My Thoughts on Technology and Jamaica: University of California 3D printers reveals Sound Photography coming to smartwatches and smartphones

Friday, March 4, 2016

University of California 3D printers reveals Sound Photography coming to smartwatches and smartphones

“According to the fundamental laws of physics, energy is not consumed; it's converted from one form to another -- electromagnetic to kinetic, for example. Some forms of energy are translated in meaningful and useful ways; others become emissions, which may unintentionally disclose secret information”

Professor Mohammad Al Faruque at the University of California, Irvine commenting on their research in 3D printer espionage

Shhhhhh! Turns out those noises made by your 3D printer can leak your secret designs.

Researchers at the University of California, Irvine have discovered that sounds made by a 3D printer can leak information about what's being printed as reported in the article “Your 3D printer is telling people what it's making”, published March 3, 2016 by Michelle Starr, CNET News.

This was discovered by the research team led by Professor Mohammad Al Faruque was a serendipitous one, quote: “My group basically stumbled upon this finding last summer as we were doing work to try to understand the relationship between information and energy flows”.

Apparently the sound energy created by the extruder, motors as well as the gears can be used to determine what is being printed, a concepts that the tested using a specific printer and a 3D printer key. Surprisingly they were able to reproduce the key with 90% accuracy albeit I suspect this is specific to model and make of the printer.

Theoretically, however, a sound library of different 3D printers as well as special DSP (Digital Signal Processing) software can be developed that can analyze the sounds from multiple 3D printers, making it possible to determine what’s being printed on ANY 3D printer.

3D Printer espionage is born….or is it Sound photography? So what does this mean for smartphone and smartwatches?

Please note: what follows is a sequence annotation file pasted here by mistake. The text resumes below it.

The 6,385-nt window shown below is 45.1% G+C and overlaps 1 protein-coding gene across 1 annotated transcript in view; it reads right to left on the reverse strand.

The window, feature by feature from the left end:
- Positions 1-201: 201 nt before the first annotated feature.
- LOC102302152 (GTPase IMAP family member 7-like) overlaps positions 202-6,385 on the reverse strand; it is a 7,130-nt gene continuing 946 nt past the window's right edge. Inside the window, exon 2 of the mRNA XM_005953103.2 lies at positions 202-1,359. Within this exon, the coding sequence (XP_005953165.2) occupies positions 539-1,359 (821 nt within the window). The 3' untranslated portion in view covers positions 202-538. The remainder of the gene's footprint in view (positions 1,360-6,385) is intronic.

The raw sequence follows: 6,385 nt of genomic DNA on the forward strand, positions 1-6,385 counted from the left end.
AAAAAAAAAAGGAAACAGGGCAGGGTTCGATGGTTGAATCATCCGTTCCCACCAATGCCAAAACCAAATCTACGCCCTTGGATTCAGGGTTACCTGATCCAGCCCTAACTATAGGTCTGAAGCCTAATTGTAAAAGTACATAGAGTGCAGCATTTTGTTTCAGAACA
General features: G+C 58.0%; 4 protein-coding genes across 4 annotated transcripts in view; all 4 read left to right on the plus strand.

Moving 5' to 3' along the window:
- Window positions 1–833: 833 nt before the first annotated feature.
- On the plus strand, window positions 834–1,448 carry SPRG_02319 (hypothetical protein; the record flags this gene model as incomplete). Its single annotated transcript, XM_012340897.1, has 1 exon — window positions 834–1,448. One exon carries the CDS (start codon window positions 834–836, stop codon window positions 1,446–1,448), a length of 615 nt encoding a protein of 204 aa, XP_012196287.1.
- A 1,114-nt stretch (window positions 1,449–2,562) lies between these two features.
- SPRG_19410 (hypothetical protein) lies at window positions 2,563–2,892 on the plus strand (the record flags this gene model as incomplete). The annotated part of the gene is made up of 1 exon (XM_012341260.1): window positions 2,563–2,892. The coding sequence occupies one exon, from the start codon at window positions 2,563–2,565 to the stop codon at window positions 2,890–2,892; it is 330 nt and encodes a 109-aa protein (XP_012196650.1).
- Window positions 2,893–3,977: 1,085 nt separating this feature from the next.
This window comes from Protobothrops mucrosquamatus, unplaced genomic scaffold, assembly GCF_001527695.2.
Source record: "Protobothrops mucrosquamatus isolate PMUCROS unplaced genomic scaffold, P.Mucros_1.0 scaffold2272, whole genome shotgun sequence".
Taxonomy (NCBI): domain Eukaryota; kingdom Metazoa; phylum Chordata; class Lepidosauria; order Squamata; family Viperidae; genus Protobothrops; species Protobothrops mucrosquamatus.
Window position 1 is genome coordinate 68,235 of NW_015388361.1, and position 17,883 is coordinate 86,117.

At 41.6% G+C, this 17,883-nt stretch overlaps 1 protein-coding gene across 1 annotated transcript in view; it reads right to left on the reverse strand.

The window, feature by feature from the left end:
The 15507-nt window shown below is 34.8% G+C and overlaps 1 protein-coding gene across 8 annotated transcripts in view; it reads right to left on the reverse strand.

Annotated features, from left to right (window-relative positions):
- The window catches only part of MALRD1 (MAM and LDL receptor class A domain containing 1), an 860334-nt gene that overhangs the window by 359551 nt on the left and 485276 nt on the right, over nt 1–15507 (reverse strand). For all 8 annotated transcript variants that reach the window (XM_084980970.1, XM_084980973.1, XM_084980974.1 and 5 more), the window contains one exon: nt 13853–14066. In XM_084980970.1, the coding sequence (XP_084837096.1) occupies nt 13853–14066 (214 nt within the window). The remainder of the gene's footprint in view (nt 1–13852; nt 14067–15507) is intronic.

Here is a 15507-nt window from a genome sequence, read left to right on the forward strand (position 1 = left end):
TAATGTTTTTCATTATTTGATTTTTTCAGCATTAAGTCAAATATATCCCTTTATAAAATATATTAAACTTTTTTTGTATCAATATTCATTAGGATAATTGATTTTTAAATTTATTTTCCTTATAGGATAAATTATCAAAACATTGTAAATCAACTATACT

University of California, Irvine Sound discovery about 3D printers - How Sound photography can be the next big thing on smartphones

Sound, like heat, is waste energy as not all energy in a system is converted into useful work.

As humans we use our ear to listen and hear, with sound analysis being a great tool to analyze the stars via converting their radio waves to audible sound equivalents to analyze Gases as explained in the article “Blind astrophysicist listens to the stars by turning data into sound”, published Feb 18, 2016 By Lisa Johnson, CBC News.

Back on Earth, the heat from an object can give away it position, which is why countries spend millions of dollars developing stealth technology to hide the heat signature of their armored vehicles and planes.

This research interests me, as it means that you can easily spy on a friend who refuses to allow you to take photographs by using passive audio i.e. recording sound and then use that sound to reconstruct the scene in the same way a photograph can. Effectively, you can use the sounds in a room to take a photograph, if you will, of the room, without ever having to pull out a optical camera.

Even more interesting, it suggests that you can also use active audio as well, as instead of recording the sound of the printer, one could build a small module into a Smartphone that produces ultrasound that then scans the object.

Ultrasounds photography – Images with higher detail than a optical camera

Please note these are the same ultrasounds that can also be used to power Smartphone and tablets, if Meredith Perry’s Ubeam becomes a hit as noted in my blog article entitled “Why Meredith Perry's Ubeam's Wireless Charging Future is a Good Vibration”. 

This idea of sound scanning is the same as using LIDAR (Light Detection And Ranging) with lasers to scan a 3D object, as per the research by Caltech as detailed in my blog article entitled “@Caltech's Portable 3D Scanning Device - How portable 3D Scanning using LIDAR gives a boost to 3D Printing revolution”.

A much better analogy would be the University of Washington's hyperspectral Camera that takes pictures using EM (Electromagnetic) radiation in the radio wave band as explained in my blog article entitled “University of Washington HyperCam - How Hyperspectral Imaging can improve Biometric Identification in Apple iPhones”. 

As sound is omni-directional, combine with ultrasound and the right DSP algorithm, it’s possible to turn your smartphone or smartwatch into a Digital Camera that takes panoramic pictures in much the same way the Samsung Gear 360 does as described in my Geezam blog article entitled “How Samsung Gear 360 is a Creative Tool for YouTube VR Content”.

The processing power of smartphones can be used to analyze sound and create pictures of our surroundings through passive audio. Even better, the use of active sonar build into Smartphone and even smartwatches can be used to scan objects and take 3D pictures in the same way a camera take pictures using light, but with greater accuracy.

Sound photography along with Ultrasonic Charging, will be the next big thing on smartphones and smartwatches by 2020.

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